Saliva Tests Show Promise 🤞
Data suggests spit may be an acceptable alternative to nasopharyngeal swab samples to detect Covid-19
I need to disclose some bias. I would much prefer to spit in a tube than have a swab spun around in the back of my nose and throat. To be clear, I’ve happily received multiple nasopharyngeal swabs because it’s important to get tested for Covid-19. While I don’t actually think the nasopharyngeal swab is painful (though others disagree), I do find it uncomfortable, and I’ve been keeping my fingers crossed for more widespread use of tests that rely on saliva.
Now there’s some early research published in the New England Journal of Medicine that offers strong support for using saliva as an alternative to nasopharyngeal swab samples to detect SARS-CoV-2, the virus that causes Covid-19.
The researchers at Yale School of Public Health and the Yale School of Medicine studied 70 people with confirmed Covid-19. The men and women first tested positive for Covid-19 with the standard nasopharyngeal swab, and also agreed to provide saliva samples that they collected themselves. The researchers tested both samples and detected more SARS-CoV-2 RNA copies in the saliva samples than in the nasopharyngeal swab samples. A higher percentage of saliva samples than nasopharyngeal swab samples also tested positive up to 10 days after the Covid-19 diagnosis. The researchers also observed less variation in levels of SARS-CoV-2 RNA in the saliva samples. “These findings suggest that saliva specimens and nasopharyngeal swab specimens have at least similar sensitivity in the detection of SARS-CoV-2 during the course of hospitalization,” the researchers write.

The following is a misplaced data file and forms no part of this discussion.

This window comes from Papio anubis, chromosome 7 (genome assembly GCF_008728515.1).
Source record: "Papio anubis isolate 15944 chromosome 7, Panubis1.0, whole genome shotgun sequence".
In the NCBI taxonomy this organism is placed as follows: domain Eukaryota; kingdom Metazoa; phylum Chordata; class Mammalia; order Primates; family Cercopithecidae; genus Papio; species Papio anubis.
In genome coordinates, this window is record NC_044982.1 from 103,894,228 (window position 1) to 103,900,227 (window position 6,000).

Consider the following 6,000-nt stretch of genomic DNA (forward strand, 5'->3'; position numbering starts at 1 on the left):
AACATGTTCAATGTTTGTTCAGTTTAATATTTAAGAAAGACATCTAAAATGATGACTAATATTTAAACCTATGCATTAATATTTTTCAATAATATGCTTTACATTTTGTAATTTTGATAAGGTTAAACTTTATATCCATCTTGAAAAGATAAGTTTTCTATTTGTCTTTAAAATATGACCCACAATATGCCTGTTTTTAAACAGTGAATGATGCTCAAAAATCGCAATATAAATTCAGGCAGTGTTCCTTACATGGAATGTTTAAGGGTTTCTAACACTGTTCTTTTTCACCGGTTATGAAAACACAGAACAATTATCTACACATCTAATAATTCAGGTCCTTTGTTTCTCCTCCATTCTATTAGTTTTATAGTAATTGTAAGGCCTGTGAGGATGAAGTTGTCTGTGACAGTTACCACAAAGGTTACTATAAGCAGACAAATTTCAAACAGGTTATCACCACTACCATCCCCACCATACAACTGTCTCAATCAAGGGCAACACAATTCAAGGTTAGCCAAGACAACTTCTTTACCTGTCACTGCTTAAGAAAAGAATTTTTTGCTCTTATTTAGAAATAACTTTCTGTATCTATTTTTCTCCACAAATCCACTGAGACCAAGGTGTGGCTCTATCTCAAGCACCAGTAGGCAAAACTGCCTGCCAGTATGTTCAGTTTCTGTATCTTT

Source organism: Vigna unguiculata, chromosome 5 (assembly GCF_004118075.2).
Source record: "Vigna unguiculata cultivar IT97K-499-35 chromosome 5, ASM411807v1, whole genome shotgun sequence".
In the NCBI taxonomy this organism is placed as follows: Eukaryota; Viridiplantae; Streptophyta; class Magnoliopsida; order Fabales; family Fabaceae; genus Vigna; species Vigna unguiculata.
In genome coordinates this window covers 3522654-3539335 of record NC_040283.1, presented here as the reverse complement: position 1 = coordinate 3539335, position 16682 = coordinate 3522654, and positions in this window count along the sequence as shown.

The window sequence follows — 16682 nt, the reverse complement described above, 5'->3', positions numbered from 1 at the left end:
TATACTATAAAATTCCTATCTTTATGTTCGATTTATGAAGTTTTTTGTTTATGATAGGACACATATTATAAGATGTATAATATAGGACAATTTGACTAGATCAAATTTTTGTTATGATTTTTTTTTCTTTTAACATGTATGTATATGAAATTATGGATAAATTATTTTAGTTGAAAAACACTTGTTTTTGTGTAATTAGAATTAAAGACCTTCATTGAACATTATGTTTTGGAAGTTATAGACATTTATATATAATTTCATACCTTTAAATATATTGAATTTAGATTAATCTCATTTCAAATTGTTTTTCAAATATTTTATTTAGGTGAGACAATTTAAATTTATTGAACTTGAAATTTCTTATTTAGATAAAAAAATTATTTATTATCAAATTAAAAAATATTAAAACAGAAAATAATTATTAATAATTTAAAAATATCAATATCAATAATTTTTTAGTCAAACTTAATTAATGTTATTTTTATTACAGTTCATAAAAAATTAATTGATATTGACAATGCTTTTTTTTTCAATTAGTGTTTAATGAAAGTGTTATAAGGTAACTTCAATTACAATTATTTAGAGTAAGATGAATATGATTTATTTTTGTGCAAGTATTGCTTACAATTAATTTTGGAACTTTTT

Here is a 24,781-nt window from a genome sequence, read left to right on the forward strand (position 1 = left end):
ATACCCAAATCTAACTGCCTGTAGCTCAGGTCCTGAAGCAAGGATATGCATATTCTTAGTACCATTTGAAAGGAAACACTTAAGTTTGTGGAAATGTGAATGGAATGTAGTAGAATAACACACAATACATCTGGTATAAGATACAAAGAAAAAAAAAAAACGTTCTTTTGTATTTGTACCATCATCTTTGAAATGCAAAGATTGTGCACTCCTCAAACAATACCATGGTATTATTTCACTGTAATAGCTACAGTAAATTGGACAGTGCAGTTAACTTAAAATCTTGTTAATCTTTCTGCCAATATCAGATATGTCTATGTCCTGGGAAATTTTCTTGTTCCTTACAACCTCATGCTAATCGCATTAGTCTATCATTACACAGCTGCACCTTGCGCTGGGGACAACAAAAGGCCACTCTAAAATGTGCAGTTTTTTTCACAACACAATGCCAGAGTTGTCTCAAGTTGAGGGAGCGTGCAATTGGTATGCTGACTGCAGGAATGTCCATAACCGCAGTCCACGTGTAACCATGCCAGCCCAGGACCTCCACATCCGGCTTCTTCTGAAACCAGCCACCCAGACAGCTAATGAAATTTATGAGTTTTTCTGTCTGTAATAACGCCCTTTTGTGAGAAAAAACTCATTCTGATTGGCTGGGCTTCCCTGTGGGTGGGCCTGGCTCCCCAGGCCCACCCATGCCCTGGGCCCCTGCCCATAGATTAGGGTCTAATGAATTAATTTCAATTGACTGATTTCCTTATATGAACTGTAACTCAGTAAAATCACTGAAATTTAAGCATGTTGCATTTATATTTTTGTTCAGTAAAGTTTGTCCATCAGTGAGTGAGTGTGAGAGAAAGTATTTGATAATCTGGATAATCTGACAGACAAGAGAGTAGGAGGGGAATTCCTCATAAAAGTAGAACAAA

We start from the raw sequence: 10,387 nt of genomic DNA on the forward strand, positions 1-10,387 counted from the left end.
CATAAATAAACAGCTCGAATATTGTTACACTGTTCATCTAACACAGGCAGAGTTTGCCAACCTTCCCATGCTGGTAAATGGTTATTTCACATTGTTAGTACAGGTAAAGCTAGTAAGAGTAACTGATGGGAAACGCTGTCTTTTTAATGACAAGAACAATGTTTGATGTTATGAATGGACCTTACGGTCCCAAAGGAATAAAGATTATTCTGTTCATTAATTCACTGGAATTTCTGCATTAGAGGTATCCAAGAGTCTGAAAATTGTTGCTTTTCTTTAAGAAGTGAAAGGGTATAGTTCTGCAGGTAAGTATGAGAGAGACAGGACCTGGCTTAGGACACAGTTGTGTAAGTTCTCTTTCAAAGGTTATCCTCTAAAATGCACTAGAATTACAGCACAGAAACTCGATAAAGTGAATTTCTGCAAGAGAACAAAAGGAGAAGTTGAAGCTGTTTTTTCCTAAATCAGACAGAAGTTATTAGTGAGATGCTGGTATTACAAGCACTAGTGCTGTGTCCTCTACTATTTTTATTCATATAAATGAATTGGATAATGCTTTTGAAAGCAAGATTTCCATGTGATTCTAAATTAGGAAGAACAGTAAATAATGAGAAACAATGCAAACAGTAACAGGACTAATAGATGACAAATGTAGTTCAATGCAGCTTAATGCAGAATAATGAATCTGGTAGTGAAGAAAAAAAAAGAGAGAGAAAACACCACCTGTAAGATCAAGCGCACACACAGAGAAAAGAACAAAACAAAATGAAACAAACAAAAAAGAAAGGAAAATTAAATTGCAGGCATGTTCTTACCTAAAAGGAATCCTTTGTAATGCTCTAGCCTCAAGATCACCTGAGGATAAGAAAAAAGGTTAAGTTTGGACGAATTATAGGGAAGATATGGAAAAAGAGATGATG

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The researchers also looked at the effectiveness of using saliva samples to identify the virus in people without symptoms of Covid-19. They screened nearly 500 asymptomatic health care workers and tested both saliva and nasopharyngeal samples from the men and women. They found SARS-CoV-2 in the saliva samples of 13 people who did not have any…